Why would Al-Qaeda add an IntelCenter logo to their video? Why would IntelCenter add an Al-Qaeda logo?
Methinks we have bigger fish to fry than Gonzo and his fired attorneys... }:-)
The article contains links to Krawetz's presentation and the source code he used to analyze the photos."
An anonymous reader writes "Andrej Preston, ex-administrator of legendary BitTorrent SuprNova.org, has turned over the keys to The Pirate Bay.
"My deal with [The Pirate Bay] was that the role of SuprNova can't change much," he tells Slyck.com. "It needs to be community orientated, but I hope they make some updates the SuprNova was sooo missing. But what they will do, it's not my thing to decide anymore. But I know they will do [well] and will try to keep the community spirit running."" Link to Original Source
mernil writes "The KDE Community is happy to announce the immediate availability of the first Beta release for KDE 4.0. This release marks the beginning of the integration process which will bring the powerful new technologies included in the now frozen KDE 4 libraries to the applications."
IndioMan (411484) writes "Both mashups and Ajax are now firmly entrenched in the Web landscape. Put them together and you have the makings for Rich Web applications. This article explains the Rich Web Application Backplane, currently a W3C Note, which is designed to bring standardization to the field, proving a set of common building blocks, or components, these applications tend to use."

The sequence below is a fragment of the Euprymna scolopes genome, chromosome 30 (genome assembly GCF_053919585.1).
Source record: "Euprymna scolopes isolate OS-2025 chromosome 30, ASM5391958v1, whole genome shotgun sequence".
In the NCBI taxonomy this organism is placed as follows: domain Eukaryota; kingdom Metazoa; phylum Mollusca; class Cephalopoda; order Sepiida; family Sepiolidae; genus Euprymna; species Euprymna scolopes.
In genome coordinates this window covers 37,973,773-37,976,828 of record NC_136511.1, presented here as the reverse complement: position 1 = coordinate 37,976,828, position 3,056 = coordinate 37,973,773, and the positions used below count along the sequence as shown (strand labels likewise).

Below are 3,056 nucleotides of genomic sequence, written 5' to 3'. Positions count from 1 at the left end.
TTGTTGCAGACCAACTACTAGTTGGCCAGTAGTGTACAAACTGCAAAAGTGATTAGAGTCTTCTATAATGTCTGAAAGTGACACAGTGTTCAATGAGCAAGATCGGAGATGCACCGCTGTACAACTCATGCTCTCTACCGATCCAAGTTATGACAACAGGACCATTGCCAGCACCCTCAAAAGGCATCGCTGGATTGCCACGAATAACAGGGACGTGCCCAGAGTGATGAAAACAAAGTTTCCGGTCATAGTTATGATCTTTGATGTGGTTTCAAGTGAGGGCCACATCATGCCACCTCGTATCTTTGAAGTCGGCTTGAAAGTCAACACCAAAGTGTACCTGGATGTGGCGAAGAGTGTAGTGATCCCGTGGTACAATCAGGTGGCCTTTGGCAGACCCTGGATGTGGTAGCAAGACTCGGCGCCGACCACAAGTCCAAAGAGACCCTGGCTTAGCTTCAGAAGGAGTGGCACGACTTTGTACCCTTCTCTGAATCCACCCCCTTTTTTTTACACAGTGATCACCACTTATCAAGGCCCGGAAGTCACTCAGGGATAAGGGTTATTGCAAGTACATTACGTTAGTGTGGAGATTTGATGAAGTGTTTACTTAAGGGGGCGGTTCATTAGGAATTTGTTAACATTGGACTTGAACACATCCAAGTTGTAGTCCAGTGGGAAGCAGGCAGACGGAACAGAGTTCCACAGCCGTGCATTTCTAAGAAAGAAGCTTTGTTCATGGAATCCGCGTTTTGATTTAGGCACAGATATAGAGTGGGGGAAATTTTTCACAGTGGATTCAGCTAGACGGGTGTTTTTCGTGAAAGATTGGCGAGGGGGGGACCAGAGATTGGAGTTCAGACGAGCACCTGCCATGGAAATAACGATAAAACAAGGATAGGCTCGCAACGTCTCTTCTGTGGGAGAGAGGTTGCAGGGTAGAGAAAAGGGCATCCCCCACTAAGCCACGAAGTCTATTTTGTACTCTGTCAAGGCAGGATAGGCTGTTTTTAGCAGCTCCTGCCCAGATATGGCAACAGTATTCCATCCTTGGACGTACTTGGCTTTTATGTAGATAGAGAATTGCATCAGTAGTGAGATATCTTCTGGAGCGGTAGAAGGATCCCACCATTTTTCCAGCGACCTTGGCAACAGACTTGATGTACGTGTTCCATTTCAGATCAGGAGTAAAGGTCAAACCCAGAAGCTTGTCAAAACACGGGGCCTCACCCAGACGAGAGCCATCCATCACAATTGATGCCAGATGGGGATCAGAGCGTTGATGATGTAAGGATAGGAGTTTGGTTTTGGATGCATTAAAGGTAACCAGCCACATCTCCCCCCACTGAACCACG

Olin Coles writes "The end is near. I realize this is an overly dramatic if not vague introduction for a how-to guide, but there is some truth to it. For those of us who have not been keeping tabs on the network television industry, there is a very important date to mark on the calendar: 17 February 2009. D-Day. All network television stations will stop broadcasting all analog signals on this date and complete the transition to digital broadcast. Analog television will be a relic of the past, and the digital age will complete its global presence. How will you save yourself, your family, and loved ones? What you do to prepare for the future will depend solely on what you know about it. Benchmark Reviews has created this guide to infuse months of research into a very easy to understand article, all for the purpose of preparing you for D-Day.
wattsup writes "It seems that bootable IDE ports are disappearing on newer motherboards.
I recently purchased an
MSI G965M-FI motherboard for a system upgrade. Overall the board is pretty
good with lots of features, but it had one "unexpected feature" that I didn't
know about when I bought it. The PATA100 IDE port won't allow you to install an
operating system from a CD-ROM attached to it.
While its on their website, MSI doesn't tell you this on the retail packaging,
until you break the seal on the static wrap and look at the motherboard. There,
with a tiny label placed over the IDE connector they inform you "This IDE
does not support OS installation in hard drive".
This made my out-of-box experience rather maddening, as I had to get a USB based
CD-ROM to install a fresh copy of XP. This seems like a pretty lame way to save
money, disabling functionality on an IDE port that's included. Some research
shows me that other manufacturers are doing the same thing. Why?
My question is; Does anybody know if this is an issue that can be fixed by
upgrading the BIOS, or is this hard-wired in the IDE controller?"